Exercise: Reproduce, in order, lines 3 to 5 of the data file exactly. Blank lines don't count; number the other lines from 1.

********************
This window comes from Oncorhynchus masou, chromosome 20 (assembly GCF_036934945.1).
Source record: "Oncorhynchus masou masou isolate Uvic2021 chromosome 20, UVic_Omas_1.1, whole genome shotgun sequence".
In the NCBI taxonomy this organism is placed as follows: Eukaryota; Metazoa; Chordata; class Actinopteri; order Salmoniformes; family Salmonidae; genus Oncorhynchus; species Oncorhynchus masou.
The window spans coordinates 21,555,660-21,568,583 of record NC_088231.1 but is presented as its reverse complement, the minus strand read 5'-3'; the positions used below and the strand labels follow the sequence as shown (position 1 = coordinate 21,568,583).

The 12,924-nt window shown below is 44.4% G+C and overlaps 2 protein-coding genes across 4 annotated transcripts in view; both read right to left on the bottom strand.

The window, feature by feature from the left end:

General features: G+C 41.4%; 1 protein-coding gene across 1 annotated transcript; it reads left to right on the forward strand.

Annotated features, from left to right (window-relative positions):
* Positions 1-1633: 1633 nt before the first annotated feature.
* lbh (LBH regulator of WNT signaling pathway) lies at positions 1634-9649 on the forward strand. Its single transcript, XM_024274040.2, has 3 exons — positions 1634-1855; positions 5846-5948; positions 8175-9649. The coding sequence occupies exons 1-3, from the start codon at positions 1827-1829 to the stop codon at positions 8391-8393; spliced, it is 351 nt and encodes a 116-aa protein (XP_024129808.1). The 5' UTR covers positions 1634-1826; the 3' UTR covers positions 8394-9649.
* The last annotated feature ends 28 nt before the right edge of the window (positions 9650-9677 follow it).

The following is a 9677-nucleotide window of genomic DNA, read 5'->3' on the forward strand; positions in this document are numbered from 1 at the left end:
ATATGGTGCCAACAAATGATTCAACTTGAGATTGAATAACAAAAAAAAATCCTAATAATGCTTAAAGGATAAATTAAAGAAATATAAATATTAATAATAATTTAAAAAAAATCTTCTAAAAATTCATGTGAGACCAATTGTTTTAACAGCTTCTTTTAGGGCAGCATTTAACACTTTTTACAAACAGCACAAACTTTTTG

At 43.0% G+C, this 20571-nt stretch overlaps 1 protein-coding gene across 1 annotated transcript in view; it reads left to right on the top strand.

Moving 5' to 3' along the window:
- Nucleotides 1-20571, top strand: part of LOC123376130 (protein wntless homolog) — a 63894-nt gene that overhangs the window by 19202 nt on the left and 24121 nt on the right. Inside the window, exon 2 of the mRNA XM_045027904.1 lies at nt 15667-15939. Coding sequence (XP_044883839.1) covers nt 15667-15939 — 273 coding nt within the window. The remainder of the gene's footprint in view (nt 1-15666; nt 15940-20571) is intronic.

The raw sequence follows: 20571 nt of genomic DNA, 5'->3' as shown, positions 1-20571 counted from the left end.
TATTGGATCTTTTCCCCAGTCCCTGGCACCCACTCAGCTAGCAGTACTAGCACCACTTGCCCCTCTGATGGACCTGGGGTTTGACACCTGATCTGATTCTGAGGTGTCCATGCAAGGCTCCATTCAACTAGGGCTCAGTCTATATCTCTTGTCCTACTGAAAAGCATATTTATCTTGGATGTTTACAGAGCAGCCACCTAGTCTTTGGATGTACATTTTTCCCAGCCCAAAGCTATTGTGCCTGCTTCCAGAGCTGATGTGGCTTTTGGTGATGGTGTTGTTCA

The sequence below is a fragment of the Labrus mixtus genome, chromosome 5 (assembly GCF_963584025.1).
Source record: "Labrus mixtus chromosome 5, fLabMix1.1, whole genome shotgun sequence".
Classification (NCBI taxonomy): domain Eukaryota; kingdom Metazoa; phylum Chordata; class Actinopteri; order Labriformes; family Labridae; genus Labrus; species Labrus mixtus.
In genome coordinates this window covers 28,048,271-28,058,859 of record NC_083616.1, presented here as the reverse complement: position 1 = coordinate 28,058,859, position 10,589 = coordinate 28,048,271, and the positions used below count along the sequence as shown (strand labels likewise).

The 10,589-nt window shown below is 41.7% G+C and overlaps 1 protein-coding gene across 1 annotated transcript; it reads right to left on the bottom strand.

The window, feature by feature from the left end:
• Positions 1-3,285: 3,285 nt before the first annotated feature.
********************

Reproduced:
In the NCBI taxonomy this organism is placed as follows: Eukaryota; Metazoa; Chordata; class Actinopteri; order Salmoniformes; family Salmonidae; genus Oncorhynchus; species Oncorhynchus masou.
The window spans coordinates 21,555,660-21,568,583 of record NC_088231.1 but is presented as its reverse complement, the minus strand read 5'-3'; the positions used below and the strand labels follow the sequence as shown (position 1 = coordinate 21,568,583).

The 12,924-nt window shown below is 44.4% G+C and overlaps 2 protein-coding genes across 4 annotated transcripts in view; both read right to left on the bottom strand.